For a long time, the music industry was on to a good thing with Facebook. The social media giant clamoured after artists knowing that those artists would bring huge fan bases along with them. Facebook offered a more interactive, shareable, and exciting method of connection than anything before it. And thanks to the music industry being early adopters and innovators on the platform – they were there early enough to enjoy reaching all of their fans without paying to boost posts.

Happy days forever right? Not quite.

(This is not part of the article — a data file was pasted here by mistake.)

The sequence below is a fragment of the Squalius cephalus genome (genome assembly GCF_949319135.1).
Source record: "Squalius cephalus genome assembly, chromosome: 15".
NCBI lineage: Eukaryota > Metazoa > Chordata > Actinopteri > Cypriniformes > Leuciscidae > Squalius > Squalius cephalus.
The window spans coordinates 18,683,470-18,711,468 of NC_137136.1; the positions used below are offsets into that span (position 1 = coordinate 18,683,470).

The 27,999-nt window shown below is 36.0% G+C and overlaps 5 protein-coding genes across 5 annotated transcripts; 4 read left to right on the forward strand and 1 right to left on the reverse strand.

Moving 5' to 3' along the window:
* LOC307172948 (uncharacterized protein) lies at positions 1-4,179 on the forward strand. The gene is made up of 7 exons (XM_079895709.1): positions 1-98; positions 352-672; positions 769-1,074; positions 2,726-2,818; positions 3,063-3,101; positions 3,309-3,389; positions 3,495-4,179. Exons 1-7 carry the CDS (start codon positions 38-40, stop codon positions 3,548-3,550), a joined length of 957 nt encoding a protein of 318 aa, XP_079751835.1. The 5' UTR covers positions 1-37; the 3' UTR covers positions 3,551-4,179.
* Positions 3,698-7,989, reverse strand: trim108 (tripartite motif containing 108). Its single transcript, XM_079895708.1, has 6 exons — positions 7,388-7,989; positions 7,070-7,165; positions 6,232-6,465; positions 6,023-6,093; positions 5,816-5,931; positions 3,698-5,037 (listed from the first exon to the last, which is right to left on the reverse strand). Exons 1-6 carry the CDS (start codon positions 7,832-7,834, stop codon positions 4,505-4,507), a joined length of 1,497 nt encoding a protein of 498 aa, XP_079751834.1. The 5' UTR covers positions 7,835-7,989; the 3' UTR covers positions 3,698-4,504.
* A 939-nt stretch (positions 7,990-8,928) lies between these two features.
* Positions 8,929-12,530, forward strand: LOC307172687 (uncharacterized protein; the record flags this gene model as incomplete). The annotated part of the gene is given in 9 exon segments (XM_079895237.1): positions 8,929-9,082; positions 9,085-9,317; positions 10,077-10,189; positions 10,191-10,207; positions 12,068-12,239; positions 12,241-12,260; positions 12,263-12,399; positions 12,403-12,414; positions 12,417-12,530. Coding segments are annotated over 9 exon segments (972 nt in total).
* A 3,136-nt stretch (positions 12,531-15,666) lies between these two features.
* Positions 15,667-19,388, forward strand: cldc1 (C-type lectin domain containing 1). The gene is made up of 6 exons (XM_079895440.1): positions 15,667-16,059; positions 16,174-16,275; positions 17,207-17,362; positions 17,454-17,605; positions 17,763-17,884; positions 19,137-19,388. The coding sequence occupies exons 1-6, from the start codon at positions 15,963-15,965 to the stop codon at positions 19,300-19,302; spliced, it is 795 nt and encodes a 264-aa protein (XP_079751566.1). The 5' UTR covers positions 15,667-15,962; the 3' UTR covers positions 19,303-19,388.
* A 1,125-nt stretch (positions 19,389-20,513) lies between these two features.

Fundamentally, Facebook cares about their business – not your band, label, or artist. Organic reach (the number of your followers reached without paying to boost a post) is inversely related to profitability: the less free reach Facebook provides, the more paid posts they secure.

The music industry spent years, countless hours, and endless budgets building up fan bases on Facebook, naively assuming the free reach would continue. It didn’t, and there was an uproar when this started to change. Turns out they forgot Facebook was a business. One that needed to prove to Wall Street they could turn all of those users into bottom line profit. The music industry made a tragic mistake in trusting that Facebook activity would always be free. It was their fault, and they’re literally still paying for it.